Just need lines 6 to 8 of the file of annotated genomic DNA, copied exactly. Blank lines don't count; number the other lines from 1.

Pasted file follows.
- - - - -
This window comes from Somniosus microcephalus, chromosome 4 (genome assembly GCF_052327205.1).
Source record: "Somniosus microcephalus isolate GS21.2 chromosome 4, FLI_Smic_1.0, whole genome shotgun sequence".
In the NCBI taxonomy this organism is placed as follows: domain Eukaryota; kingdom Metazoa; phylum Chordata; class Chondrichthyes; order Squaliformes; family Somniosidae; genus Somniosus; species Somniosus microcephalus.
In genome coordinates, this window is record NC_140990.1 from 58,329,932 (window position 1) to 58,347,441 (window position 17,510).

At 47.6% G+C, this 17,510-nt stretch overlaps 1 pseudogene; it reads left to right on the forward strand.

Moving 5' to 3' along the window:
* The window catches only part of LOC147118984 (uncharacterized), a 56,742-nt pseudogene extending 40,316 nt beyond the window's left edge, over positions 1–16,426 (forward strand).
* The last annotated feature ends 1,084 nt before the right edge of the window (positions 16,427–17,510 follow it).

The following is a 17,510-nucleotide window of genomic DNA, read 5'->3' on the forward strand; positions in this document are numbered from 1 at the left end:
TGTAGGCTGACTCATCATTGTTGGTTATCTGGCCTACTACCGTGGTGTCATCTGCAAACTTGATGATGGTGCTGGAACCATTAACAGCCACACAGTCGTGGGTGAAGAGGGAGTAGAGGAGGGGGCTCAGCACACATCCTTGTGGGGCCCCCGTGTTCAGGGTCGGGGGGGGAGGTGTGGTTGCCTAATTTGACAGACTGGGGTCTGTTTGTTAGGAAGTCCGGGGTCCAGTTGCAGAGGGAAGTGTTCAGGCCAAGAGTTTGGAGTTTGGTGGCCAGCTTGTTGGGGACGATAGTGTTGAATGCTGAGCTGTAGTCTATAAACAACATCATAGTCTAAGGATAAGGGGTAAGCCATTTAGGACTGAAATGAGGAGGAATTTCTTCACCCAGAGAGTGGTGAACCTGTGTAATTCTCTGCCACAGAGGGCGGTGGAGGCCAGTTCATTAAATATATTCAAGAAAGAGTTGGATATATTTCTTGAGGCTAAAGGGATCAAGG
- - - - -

Moving 5' to 3' along the window:
* The window catches only part of LOC147118984 (uncharacterized), a 56,742-nt pseudogene extending 40,316 nt beyond the window's left edge, over positions 1–16,426 (forward strand).
* The last annotated feature ends 1,084 nt before the right edge of the window (positions 16,427–17,510 follow it).